2.“Notes on Moa-bones in Gold-drift” (collected by Mr. Lukin in the Sherry River district, Nelson), by Sir J Hector.
Sir J. Hector said, from Mr. Lukin's notes it appeared that these bones were found at the base of a Recent river-gravel deposit 20ft. thick resting
on the denuded surface of a marlstone formation of Miocene age. The gravel was being worked by hydraulic sluicing, and the gold was chiefly found in the bottom layer, which also contained the bones. These were all in rolled or water-worn fragments, and, as they had a honeycombed structure, a considerable amount of gold had lodged in them, which the miners obtained by crushing and washing the bones. From his knowledge of the locality, he believed the gravel to be quite recent, and formed long after the lignite and auriferous gravels of Pleistocene age which occurred in the same district. The bones were probably of the species Dinornis robustus, and were as follow: 3 dorsal vertebra; 1 sacrum; 2 fragments of tibias, of different birds; 1 fibula of left side; 1 ischium, and acetabulum—left side; 1 ischium, right side; 1 ischium, right side of a smaller bird; 3 ribs; 1 fragment of sternum: so that probably several birds are represented in the collection.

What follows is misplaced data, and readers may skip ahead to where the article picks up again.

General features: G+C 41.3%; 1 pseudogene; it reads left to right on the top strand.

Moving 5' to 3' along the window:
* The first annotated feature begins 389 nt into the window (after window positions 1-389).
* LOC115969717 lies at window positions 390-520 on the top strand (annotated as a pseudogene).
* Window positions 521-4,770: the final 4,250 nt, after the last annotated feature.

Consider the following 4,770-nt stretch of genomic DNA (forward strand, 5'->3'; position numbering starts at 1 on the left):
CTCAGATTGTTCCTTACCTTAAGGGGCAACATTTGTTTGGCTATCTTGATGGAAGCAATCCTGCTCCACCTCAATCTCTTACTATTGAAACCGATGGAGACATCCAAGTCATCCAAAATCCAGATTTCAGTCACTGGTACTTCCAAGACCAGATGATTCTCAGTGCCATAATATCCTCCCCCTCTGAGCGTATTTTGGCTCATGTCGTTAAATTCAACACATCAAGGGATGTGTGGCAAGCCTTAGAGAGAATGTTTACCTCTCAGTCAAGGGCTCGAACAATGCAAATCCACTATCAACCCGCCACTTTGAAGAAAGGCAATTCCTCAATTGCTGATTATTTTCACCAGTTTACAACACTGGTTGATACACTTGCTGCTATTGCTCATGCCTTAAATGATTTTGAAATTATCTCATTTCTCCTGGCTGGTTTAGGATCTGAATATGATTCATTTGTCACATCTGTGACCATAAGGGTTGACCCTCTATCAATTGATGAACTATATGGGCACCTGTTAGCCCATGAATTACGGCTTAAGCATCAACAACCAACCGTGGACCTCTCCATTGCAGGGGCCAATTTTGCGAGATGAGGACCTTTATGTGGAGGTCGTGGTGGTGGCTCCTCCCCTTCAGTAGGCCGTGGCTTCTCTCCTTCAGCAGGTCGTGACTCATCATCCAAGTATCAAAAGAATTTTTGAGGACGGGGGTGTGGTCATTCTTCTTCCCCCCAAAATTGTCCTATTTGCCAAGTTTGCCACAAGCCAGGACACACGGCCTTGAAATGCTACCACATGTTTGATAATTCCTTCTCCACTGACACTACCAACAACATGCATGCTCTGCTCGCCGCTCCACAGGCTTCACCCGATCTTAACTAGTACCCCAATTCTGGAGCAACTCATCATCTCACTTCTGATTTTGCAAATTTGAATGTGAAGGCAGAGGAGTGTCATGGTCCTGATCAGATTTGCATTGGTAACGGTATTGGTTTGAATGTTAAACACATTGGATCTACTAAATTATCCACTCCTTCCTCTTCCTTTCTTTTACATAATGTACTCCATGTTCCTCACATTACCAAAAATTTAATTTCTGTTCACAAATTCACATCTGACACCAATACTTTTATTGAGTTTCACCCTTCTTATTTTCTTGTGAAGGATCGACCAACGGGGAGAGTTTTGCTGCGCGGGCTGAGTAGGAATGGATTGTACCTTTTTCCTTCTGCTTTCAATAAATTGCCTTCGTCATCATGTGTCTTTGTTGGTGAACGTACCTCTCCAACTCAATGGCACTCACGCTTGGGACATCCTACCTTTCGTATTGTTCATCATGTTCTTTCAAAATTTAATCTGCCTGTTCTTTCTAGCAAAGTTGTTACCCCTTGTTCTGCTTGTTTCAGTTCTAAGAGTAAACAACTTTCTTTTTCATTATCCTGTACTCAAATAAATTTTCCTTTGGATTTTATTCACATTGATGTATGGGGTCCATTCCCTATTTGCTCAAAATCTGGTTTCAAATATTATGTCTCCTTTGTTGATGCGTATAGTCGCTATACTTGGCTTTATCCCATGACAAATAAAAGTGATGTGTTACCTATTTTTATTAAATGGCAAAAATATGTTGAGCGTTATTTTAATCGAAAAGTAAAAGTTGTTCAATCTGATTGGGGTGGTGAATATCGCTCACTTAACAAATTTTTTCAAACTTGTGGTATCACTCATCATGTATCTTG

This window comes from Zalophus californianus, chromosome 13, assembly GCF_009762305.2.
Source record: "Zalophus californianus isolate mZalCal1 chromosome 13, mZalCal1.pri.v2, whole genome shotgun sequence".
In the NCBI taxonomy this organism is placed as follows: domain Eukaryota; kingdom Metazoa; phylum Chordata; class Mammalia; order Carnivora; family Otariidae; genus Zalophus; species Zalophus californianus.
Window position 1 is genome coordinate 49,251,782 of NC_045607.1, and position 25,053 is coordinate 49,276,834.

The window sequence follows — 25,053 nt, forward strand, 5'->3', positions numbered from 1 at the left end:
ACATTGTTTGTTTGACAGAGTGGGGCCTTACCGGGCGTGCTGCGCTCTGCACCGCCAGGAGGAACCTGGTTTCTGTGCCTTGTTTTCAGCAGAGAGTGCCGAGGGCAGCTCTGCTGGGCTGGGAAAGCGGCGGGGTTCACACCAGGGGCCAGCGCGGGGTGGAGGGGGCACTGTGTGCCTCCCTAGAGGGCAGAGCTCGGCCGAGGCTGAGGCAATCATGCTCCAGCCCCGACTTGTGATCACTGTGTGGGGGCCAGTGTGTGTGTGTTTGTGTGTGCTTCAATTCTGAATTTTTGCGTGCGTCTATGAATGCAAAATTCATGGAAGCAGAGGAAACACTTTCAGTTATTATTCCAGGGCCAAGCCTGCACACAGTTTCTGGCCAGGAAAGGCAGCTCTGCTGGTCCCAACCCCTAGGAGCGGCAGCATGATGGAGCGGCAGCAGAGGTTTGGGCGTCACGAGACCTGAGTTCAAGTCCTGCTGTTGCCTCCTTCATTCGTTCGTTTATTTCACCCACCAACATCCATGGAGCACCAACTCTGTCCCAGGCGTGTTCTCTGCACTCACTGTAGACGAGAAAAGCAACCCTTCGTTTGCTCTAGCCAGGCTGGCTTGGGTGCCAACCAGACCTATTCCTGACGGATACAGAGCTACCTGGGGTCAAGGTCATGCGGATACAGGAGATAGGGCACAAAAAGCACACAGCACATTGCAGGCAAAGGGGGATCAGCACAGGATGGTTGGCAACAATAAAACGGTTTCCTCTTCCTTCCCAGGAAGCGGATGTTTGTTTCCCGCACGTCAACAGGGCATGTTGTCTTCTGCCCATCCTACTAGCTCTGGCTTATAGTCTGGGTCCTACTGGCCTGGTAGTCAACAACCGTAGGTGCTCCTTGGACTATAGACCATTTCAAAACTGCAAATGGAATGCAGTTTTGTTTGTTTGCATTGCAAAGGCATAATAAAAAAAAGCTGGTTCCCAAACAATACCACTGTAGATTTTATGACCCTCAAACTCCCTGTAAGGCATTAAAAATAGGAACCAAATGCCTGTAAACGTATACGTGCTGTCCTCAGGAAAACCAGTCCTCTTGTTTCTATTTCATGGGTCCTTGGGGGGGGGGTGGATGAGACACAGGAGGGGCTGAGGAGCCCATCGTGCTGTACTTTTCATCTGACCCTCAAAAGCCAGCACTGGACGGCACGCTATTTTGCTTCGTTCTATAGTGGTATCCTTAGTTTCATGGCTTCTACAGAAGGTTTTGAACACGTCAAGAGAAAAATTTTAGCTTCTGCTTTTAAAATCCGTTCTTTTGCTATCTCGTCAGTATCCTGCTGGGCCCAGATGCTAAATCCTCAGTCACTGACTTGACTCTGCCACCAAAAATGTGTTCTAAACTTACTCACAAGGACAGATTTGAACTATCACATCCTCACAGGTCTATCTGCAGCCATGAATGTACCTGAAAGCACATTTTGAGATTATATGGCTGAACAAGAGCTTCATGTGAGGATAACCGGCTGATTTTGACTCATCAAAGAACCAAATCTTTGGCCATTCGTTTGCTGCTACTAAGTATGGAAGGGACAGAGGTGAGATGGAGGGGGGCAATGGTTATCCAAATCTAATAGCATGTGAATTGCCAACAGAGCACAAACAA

Mr. Travers said he knew the locality. It yielded rich auriferous gravels that had been worked for the last thirty-five or forty years, but under great difficulties, owing to the absence of water, without incurring a large expenditure. Now he believed the property had changed hands, and £70,000 was to be spent in developing the field.
Mr. Hudson asked if moas were supposed to have had external rudimentary wings. He could not understand why birds should lose their wings because they did not require the use of them.
Sir James Sector replied that some forms of the moa had very small rudiments of a wing. Disuse led to the diversion of nourishment from any organ to other parts of the body that were used in excess. No doubt the development of the ponderous legs of the moa was effected at the expense of the blood-supply diverted from the wings. The interesting point was that in New Zealand there were not only many kinds of true Struthionidæ, which is a family in which the breast muscles for flight were not developed, but there were also many other families of birds that else-where had power of flight, but yet in New Zealand had lost that power and the mechanism required for it.